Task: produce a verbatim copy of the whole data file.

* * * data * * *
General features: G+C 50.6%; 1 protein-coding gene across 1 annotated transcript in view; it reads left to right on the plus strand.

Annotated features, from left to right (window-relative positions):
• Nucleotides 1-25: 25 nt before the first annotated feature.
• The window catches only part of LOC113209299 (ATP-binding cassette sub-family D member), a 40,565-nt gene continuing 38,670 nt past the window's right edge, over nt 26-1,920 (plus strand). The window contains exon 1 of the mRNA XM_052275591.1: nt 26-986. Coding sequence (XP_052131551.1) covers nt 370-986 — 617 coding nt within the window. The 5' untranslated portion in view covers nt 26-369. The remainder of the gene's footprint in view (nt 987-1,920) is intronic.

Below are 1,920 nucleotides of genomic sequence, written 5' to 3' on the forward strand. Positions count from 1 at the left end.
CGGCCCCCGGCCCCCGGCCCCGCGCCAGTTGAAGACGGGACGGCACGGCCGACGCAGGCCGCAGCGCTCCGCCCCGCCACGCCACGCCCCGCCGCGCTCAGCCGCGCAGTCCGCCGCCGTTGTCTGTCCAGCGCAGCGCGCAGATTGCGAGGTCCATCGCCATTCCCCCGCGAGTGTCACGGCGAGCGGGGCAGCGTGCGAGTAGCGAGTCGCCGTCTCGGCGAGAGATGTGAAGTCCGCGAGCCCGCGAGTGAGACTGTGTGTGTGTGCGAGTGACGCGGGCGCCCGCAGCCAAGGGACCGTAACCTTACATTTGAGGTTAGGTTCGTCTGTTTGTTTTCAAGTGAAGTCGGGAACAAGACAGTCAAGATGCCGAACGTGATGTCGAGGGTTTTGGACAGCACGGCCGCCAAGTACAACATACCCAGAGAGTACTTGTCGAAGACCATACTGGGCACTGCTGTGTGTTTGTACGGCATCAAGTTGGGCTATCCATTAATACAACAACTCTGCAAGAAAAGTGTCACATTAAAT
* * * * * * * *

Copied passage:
General features: G+C 50.6%; 1 protein-coding gene across 1 annotated transcript in view; it reads left to right on the plus strand.

Annotated features, from left to right (window-relative positions):
• Nucleotides 1-25: 25 nt before the first annotated feature.
• The window catches only part of LOC113209299 (ATP-binding cassette sub-family D member), a 40,565-nt gene continuing 38,670 nt past the window's right edge, over nt 26-1,920 (plus strand). The window contains exon 1 of the mRNA XM_052275591.1: nt 26-986. Coding sequence (XP_052131551.1) covers nt 370-986 — 617 coding nt within the window. The 5' untranslated portion in view covers nt 26-369. The remainder of the gene's footprint in view (nt 987-1,920) is intronic.

Below are 1,920 nucleotides of genomic sequence, written 5' to 3' on the forward strand. Positions count from 1 at the left end.
CGGCCCCCGGCCCCCGGCCCCGCGCCAGTTGAAGACGGGACGGCACGGCCGACGCAGGCCGCAGCGCTCCGCCCCGCCACGCCACGCCCCGCCGCGCTCAGCCGCGCAGTCCGCCGCCGTTGTCTGTCCAGCGCAGCGCGCAGATTGCGAGGTCCATCGCCATTCCCCCGCGAGTGTCACGGCGAGCGGGGCAGCGTGCGAGTAGCGAGTCGCCGTCTCGGCGAGAGATGTGAAGTCCGCGAGCCCGCGAGTGAGACTGTGTGTGTGTGCGAGTGACGCGGGCGCCCGCAGCCAAGGGACCGTAACCTTACATTTGAGGTTAGGTTCGTCTGTTTGTTTTCAAGTGAAGTCGGGAACAAGACAGTCAAGATGCCGAACGTGATGTCGAGGGTTTTGGACAGCACGGCCGCCAAGTACAACATACCCAGAGAGTACTTGTCGAAGACCATACTGGGCACTGCTGTGTGTTTGTACGGCATCAAGTTGGGCTATCCATTAATACAACAACTCTGCAAGAAAAGTGTCACATTAAAT